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Dictionary

Coriander

Available both as an herb and as a spice, coriander is widely used in all types of cuisines across the globe. It belongs to the parsley family and its leaves also closely resemble that of parsley leaves. Even though it is mostly considered to be native to southern Europe and the Middle East, it has been used in Asian countries for thousands of years. today, it can be found growing in many countries in Europe, Africa, Asia as well as in the Americas. The fresh leaves of the coriander plant are known as cilantro, and are commonly used as an herb in cooking.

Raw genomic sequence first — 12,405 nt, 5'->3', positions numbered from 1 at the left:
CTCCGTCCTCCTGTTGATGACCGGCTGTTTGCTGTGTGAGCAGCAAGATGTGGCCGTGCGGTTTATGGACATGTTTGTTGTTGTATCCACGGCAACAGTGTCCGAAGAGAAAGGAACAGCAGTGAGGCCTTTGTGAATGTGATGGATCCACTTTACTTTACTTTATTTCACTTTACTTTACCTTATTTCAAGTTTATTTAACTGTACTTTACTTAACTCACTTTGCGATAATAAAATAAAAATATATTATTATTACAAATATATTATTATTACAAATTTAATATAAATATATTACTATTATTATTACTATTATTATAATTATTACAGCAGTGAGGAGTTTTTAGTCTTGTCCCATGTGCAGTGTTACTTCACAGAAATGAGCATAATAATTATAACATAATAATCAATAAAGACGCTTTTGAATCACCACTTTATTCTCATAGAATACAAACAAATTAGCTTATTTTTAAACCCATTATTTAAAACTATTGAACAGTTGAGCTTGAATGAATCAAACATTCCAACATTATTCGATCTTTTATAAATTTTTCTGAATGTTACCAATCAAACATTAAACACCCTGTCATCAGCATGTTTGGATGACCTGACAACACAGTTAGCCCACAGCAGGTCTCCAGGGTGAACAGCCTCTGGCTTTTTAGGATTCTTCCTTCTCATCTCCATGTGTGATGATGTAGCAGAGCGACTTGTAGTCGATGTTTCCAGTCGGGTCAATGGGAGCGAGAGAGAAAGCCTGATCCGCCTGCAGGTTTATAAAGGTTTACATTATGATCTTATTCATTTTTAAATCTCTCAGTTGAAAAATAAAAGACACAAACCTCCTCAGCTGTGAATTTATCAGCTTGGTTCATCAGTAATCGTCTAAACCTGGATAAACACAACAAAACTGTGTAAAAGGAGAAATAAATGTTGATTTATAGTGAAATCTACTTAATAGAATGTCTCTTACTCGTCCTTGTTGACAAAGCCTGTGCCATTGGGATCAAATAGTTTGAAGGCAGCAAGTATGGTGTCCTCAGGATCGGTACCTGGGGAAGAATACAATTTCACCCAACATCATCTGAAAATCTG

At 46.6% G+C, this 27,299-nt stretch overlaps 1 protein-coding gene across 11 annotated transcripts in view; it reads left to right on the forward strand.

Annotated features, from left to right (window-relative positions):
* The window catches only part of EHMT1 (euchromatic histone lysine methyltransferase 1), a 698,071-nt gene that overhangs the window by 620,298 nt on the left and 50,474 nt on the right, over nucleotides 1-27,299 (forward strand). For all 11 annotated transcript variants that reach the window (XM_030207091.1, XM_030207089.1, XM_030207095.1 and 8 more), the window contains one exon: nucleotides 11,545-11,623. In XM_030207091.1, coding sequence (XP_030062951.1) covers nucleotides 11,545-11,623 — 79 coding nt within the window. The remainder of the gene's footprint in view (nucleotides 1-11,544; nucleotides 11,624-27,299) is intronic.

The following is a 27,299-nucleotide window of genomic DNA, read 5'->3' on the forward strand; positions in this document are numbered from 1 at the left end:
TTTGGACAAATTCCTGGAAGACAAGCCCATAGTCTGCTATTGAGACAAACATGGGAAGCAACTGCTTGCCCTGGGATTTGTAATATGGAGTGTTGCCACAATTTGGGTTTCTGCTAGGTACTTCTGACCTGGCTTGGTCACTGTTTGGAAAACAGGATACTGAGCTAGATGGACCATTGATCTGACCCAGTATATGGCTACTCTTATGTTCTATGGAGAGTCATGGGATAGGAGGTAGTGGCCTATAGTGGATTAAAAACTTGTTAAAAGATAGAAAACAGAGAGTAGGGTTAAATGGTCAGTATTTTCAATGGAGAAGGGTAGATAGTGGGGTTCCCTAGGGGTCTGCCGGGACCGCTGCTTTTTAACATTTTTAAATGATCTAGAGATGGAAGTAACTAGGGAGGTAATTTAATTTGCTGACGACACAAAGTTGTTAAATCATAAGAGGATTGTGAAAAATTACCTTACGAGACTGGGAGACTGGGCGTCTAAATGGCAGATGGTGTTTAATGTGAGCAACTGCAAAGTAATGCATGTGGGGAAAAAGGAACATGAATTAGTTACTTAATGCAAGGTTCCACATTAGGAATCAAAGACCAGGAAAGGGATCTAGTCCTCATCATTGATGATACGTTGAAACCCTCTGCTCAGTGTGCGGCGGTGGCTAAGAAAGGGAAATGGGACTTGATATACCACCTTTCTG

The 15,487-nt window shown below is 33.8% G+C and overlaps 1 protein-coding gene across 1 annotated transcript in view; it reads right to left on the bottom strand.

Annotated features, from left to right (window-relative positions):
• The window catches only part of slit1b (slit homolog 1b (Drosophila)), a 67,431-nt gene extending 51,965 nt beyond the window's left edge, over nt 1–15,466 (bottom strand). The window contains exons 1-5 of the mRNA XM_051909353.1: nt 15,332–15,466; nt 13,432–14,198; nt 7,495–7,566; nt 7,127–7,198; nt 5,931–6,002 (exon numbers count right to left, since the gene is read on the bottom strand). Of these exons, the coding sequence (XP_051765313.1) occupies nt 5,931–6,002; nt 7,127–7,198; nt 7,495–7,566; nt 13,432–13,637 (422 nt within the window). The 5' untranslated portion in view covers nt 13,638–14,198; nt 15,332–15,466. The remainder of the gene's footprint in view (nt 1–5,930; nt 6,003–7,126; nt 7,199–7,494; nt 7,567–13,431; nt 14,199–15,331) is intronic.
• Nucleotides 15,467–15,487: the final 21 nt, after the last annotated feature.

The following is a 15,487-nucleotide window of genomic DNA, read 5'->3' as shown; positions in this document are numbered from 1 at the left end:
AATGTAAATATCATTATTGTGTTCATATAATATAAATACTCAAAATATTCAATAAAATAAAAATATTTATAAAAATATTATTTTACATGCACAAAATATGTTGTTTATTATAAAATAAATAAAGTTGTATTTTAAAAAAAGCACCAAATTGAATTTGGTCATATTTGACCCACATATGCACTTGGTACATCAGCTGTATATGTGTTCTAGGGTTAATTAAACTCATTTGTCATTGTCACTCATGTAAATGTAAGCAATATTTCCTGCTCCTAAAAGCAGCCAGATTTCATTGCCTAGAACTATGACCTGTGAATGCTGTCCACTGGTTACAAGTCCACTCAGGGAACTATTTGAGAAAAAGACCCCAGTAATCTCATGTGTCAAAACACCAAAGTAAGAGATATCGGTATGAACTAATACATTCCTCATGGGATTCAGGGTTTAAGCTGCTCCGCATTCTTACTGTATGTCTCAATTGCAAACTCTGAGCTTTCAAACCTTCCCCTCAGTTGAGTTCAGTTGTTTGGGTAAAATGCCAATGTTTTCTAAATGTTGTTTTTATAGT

As an herb, coriander has a refreshing aroma. The seeds have a mildly sweet and spicy taste with a citrus undertone, and when they are ripe, have a pleasant fragrance. However, when unripe, they often have a pungent smell. Mostly, coriander is used heavily in curry powders. In its spice form, it is often sprinkled over soups and stews. It is also used to add flavour to smoked and grilled meat, and is known to go extremely well with pork and ham. Moreover, this versatile herb and spice is used in traditional English black pudding recipes as well as Italian sausages.